M&A: Understand the Full Value of a Brand with Digital Due Diligence | BFO

December 03, 2020

9 Minute Read

Digital due diligence plays a vital role in the success of a merger and acquisition. The study often includes an analysis of the brand’s mission, history, culture, and financials. Your financial analysis looks at the “books.” In 2020, you also want to include digital analysis, or what we and others call digital due diligence.

What is Digital Due Diligence?

During a merger and acquisition analysis, digital due diligence takes a comprehensive look at a brand’s digital marketing, including organic, paid, social, and eCommerce efforts to determine the financial risks and opportunities and assign a realistic value.

Digital Due Diligence as Key Valuation Metric

Digital value may seem most relevant to eCommerce brands. Today’s reality, however, is different. With few exceptions, every brand relies on its web presence to create leads, maintain customer relationships, and often sell.

Many elements contribute to the value of a digital presence. A brand’s goals and its audience also play a role as they determine which factors have value.

The effectiveness of these elements and how they perform determines the risk or opportunity in every merger and acquisition.

Company-Specific risks and Opportunities Related to Digital

Successful digital marketing translates into dollars. As such, analyzing the strengths and weaknesses of a brand’s digital presence exposes risk and reveals opportunity.

Some of the digital specific risks include:

Technology infrastructure. Does the website have the technical elements in place to maximize search and usability?

Content sources. Who produces organic, paid, and social content? Is there agency reliance – and cost?

Data Integrity. Are they measuring the right KPIs?

Sustainability. Is the digital effort scalable, repeatable, and transferable to your team?

As you investigate potential risks, you may find the answers prove you have an incredible value and opportunity.

Let’s take a more in-depth look into the elements of the digital analysis.

Key Elements of Digital Due Diligence Analysis

Ideally, you want to see a diversification in traffic sources from organic and paid media. Ecommerce sites deserve special attention too. Having any of these, however, does not mean value.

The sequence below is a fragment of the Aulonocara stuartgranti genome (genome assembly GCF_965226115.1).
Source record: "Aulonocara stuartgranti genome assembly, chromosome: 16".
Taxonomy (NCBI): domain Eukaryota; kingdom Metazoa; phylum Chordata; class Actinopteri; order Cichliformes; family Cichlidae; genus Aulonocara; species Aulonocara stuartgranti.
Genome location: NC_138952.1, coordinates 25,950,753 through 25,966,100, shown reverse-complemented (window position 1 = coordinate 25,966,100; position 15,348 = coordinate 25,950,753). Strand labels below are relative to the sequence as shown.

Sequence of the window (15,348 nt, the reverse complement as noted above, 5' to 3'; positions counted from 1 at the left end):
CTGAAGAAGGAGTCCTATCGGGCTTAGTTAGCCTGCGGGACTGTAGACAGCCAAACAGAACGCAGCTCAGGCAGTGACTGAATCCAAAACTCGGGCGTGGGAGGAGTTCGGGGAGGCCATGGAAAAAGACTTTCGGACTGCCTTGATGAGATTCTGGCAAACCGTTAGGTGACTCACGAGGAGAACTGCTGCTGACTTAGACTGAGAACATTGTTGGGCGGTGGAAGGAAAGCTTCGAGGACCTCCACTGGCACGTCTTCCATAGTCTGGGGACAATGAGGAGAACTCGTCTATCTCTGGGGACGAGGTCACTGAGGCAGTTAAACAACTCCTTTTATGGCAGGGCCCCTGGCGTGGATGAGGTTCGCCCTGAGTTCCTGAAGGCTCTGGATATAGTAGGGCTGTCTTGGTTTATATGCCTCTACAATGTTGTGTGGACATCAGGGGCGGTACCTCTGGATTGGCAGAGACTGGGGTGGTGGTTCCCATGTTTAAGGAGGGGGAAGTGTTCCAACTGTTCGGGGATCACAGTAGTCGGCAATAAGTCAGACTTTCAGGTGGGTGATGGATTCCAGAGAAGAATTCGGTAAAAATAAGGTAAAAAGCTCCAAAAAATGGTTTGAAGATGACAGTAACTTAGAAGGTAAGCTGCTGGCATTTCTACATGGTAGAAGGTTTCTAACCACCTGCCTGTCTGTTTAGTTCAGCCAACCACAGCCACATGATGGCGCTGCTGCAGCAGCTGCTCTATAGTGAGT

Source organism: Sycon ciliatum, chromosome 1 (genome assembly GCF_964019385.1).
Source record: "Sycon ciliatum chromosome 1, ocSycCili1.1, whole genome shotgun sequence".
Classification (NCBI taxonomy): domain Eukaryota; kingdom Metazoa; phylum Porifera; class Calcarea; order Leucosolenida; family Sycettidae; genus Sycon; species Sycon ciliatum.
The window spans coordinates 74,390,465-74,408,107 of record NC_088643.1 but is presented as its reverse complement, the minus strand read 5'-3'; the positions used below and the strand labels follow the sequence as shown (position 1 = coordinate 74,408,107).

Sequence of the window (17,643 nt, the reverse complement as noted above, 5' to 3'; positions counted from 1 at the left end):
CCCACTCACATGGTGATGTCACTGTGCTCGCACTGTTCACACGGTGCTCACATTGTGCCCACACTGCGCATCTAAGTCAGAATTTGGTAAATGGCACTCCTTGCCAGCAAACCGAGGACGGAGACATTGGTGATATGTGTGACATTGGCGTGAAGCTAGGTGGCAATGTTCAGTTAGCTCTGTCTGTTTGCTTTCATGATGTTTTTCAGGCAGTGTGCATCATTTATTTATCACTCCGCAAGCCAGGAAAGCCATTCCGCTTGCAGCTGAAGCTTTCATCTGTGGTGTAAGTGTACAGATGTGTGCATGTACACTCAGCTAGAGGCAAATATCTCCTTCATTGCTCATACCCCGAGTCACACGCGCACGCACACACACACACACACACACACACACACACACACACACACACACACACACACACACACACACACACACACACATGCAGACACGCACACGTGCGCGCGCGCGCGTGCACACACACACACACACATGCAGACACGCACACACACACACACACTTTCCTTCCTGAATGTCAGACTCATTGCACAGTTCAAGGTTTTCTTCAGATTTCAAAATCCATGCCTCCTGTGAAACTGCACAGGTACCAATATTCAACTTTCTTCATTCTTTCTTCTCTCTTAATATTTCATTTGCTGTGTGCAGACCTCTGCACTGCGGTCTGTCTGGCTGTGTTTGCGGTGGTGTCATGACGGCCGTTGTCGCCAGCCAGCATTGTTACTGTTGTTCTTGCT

• A brand can have a website and poor ranking and search results.
  • Paid media campaigns may have a weak return on ad spend (ROAS).
  • Having an eCommerce site does not mean profit.

For this reason, every analysis should look at up to three elements of a brand’s digital presence: organic (SEO), paid media, and eCommerce (when applicable).

Organic Search, AKA SEO

Evaluating SEO can be tricky. A page’s rank can be an indicator of SEO value. At the same time, simple fixes to certain technical elements such as page speed can have a dramatic effect. For example, a site can have exceptional content, but slow loading pages kill engagement and rank.

A basic SEO audit looks at:

  • Competitive profile
  • Ranking & traffic source analysis
  • Upside projections
  • The offsite SEO risk profile

A more in-depth analysis evaluates:

Website Design

Everything revolves around user experience. A well-designed website makes it easy for a user to find what they’re looking for.

Technical SEO

These elements make your pages work and indexable. How is page speed? Do pages have proper meta-data and redirects to ensure users can reach the pages.

We also evaluate platform scalability for SEO tools and your website content management system (CMS).

Content Production

What resources are used to produce content? Resources include platforms and people, and each comes with a cost that figures into consideration.


You want to see quality internal linking as well as strong backlinks. Digging into linking also involves identifying if a partnership reliance is in place to produce linking.

Compliance Risks

Does your site meet ADA compliance? Do you have the appropriate messaging to meet CCPA and GDPR regulations?

Paid Media

Google, Facebook, LinkedIn, and other channels make it simple for anyone to run paid media campaigns. Anyone can look at the ROI. Return on ad spend (ROAS) can be easily calculated too.

These numbers, however, don’t reveal the risk or opportunity. They only show the results for the campaigns run.

A paid media audit finds risk, opportunity, and value. For example, our approach looks at three elements of the paid media campaigns – whether they are on a search engine (Google Ads and Bing Ads) or on a social media platform.

The three elements we look at are: